Album Review – 1971 by Blake (2020) (Self released)


In a recent (un)official survey (that I have just contrived) it was confirmed that 78% of all music recorded during any COVID lockdown period was a) officially pants and b) had a 67% tendency to be self wallowing about just how ‘bad’ the artistes ‘lockdown life’ was, whilst seemingly forgetting the 500K who would never get to have lockdown gripes again.

This is the musical polar opposite of the self wallow. Blake (real name, Julian Pugsley) avoids  a and b spectacularly, simply using his extra lockdown time to provide us lucky listeners with a synopsis of just how slight and perfect so many facets of guitar pop can be.

From the precious acoustics of the 60s strummings of Peter Green to the more traditional guitar-pop inflected modernity of Denied (see below), Daisy Chain and Sing No Sad Songs For Me, Blake provides us with the perfect vehicle just to kick back, put your troubles aside for an hour and just embrace the musically pretty.

Other tenets of the guitar-pop world that are visited revolve around the more twee-pop essence that naturally assumes the listeners god-given ability to see a cardigan as cool. As such, tracks like The Free Life, the true stand out of Whenever and Be Mine take the tried and tested route of a Belle and Sebastian / KiDD aesthetic and daze it with just that extra bit of sunshine.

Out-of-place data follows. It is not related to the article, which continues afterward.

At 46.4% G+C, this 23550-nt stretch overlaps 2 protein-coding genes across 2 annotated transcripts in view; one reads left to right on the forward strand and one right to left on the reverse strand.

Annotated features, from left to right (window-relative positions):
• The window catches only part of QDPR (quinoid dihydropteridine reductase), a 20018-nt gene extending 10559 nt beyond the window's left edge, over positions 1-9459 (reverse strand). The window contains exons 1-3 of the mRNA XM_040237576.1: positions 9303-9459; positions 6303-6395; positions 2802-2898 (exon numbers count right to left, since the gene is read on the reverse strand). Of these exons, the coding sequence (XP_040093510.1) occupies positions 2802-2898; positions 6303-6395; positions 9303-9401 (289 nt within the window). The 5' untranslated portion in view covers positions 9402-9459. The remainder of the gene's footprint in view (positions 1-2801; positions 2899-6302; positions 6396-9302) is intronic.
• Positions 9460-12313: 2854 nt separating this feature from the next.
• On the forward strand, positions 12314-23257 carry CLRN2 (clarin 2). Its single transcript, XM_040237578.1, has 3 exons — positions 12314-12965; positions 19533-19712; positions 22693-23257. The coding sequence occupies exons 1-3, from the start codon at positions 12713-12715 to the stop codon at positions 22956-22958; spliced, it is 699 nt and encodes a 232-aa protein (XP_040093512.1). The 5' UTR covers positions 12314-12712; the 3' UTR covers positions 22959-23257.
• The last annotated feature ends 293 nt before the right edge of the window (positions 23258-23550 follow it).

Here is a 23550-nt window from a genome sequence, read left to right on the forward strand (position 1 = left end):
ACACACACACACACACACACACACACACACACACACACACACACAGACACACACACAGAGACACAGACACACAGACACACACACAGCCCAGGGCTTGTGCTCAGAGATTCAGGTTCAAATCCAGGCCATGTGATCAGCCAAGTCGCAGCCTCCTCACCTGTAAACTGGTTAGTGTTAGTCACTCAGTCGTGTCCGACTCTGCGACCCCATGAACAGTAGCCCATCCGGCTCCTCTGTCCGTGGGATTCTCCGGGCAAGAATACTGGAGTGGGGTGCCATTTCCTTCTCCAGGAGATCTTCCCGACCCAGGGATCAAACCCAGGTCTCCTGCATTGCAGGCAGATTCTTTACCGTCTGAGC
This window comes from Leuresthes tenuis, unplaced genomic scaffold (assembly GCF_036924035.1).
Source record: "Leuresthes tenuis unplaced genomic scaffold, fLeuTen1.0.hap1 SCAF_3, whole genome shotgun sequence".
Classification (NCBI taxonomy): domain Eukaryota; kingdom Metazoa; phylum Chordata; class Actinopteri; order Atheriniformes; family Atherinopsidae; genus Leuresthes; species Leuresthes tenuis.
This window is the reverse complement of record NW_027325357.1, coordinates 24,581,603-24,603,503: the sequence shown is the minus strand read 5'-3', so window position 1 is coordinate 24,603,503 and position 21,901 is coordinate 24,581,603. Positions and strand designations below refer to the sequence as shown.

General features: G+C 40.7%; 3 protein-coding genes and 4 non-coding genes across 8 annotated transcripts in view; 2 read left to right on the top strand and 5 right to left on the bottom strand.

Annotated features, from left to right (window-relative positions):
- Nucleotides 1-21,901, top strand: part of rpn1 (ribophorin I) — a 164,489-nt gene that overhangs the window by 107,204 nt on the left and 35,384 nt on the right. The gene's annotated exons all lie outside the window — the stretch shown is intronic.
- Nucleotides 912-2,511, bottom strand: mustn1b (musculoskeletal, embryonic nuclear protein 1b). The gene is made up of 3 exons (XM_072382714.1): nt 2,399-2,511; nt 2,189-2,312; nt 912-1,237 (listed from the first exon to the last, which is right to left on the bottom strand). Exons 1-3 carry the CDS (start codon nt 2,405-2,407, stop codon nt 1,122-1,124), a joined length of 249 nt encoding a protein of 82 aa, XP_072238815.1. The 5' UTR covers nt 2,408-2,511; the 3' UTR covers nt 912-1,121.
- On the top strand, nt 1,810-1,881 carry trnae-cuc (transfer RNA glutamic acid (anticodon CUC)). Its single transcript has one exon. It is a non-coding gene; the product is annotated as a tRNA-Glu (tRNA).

Of course too much slight can become somewhat trite. Blake recognizes this and courses 1970’s Bolan-esque electricity through tracks such as You Got Me Thinking, Over and Over Again and Reputation. They are poitively glam-rock in comparison to majority of the album, but a welcome reposte to muddy the waters of what would othewise be an overwhelming pretty.

For those loving their jangled guitar-pop melodies simultaneously simple and ornate, then Blake provides definite ticks in both boxes on this beautiful album.

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